Wednesday, 17 September 2014

Too much salt appears to be bad

Farez MF, Fiol MP, Gaitán MI, Quintana FJ, Correale J.
Sodium intake is associated with increased disease activity in multiple sclerosis. J Neurol Neurosurg Psychiatry. 2014. pii: jnnp-2014-307928. doi: 10.1136/jnnp-2014-307928. [Epub ahead of print

BACKGROUND:Recently, salt has been shown to modulate the differentiation of human and mouse Th17 cells and mice that were fed a high-sodium diet were described to develop more aggressive courses of experimental autoimmune encephalomyelitis. However, the role of sodium intake in multiple sclerosis (MS) has not been addressed. We aimed to investigate the relationship between salt consumption and clinical and radiological disease activity in MS.
METHODS: We conducted an observational study in which sodium intake was estimated from sodium excretion in urine samples from a cohort of 70 relapsing-remitting patients with MS who were followed for 2 years. The effect of sodium intake in MS disease activity was estimated. We then replicated our findings in a separate group of 52 patients with MS.
RESULTS: We found a positive correlation between exacerbation rates and sodium intake in a multivariate model adjusted for age, gender, disease duration, smoking status, vitamin D levels, body mass index and treatment. We found an exacerbation rate that was 2.75-fold (95% CI 1.3 to 5.8) or 3.95-fold (95% CI 1.4 to 11.2) higher in patients with medium or high sodium intakes compared with the low-intake group. Additionally, individuals with high-sodium intake had a 3.4-fold greater chance of developing a new lesion on the MRI and on average had eight more T2 lesions on MRI. A similar relationship was found in the independent replication group.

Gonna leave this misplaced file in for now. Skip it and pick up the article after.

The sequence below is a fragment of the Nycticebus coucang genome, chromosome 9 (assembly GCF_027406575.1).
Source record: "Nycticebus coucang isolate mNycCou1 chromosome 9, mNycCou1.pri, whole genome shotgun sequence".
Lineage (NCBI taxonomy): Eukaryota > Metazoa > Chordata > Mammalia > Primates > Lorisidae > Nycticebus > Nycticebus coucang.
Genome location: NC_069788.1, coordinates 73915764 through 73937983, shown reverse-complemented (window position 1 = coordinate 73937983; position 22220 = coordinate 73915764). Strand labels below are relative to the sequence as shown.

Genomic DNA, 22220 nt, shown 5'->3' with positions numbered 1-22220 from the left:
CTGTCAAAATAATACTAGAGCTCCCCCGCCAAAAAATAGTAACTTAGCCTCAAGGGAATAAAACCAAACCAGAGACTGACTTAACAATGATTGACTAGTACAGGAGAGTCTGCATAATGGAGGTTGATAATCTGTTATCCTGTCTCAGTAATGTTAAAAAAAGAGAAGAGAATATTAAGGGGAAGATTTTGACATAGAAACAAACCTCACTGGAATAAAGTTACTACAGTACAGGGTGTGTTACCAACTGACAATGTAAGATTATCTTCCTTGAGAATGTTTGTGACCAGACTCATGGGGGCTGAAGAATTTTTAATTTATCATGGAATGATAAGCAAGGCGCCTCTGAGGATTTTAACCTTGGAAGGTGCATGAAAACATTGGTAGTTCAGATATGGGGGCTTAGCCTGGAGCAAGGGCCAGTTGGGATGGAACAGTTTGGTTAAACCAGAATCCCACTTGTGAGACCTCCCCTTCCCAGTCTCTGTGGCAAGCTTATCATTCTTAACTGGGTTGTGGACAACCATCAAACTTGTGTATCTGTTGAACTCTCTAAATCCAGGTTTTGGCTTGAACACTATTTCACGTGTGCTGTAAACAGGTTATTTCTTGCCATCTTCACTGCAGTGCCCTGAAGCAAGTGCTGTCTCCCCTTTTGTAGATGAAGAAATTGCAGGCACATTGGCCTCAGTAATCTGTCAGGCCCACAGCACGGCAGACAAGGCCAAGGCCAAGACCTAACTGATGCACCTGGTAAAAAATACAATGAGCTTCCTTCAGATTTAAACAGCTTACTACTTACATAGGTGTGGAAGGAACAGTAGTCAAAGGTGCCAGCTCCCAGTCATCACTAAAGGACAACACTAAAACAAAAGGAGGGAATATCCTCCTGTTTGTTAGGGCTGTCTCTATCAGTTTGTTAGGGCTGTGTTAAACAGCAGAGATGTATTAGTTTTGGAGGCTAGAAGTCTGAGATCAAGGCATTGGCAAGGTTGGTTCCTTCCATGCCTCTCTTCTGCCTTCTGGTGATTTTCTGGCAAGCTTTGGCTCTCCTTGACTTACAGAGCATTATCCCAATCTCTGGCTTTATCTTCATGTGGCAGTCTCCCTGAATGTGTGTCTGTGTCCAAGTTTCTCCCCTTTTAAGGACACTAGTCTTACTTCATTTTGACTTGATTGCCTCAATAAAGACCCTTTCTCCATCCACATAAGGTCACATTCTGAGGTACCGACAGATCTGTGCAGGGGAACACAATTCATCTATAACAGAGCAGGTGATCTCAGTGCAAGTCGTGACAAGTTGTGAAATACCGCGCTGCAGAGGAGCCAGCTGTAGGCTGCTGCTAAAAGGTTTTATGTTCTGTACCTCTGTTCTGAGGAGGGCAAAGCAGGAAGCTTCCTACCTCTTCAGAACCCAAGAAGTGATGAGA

CONCLUSIONS:Our results suggest that a higher sodium intake is associated with increased clinical and radiological disease activity in patients with MS.


It was suggested in animals that too much salt was not a good thing for EAE. Should we take this with a pince of salt or take notice. 

This study looked at salt intake and disease activity and found that MSers having lots of salt in their diet was associated with a 3 fold higher relapse rate  "western Diets" can have high salt, fat, sugar etc. Is this a reason to MS going up. High salt consumption has been associated with a number of health issue. Another study presented at ACTRIMS/ECTRIMS 2014 also pointed a finger at salt and enhanced immune response arguing that in blood the salt level is lower than tissues and by enhancing salt levels you make the immune cells behave like they are in tissues and have enhanced immune reactivity but we will diiscuss this when it is published.

Whilst we need to see replication salt intake is something that is in your control. ProfG may comment on this further

CoI : None  

7 comments:

  1. This one is interesting as it would be so easy to do something about it. I hope prof. G. comments.
    J.

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  2. Interesting. I have a diet low in salt anyway. However, I do take Movicol, which contains salt, for bowel issues. Is it worth considering a different medication for those of us that take this? Do any other drugs commonly prescribed to MSers contain salt in any significant quantity?

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    Replies
    1. Anything that is infused or is fluid is likely to have salt (saline) in it

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  3. Yes, I have a similar question - I take thyroxine (levothyroxine natrium) - is that detrimental for my MS?

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  4. I'm interested to hear Prof G's take if he has a minute

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  5. Prof G did not comment... but there comes another paper showing higher RA risk in patients with high salt consumption - but only in smokers. Is this real or is this a proverbial red herring? :-)
    J

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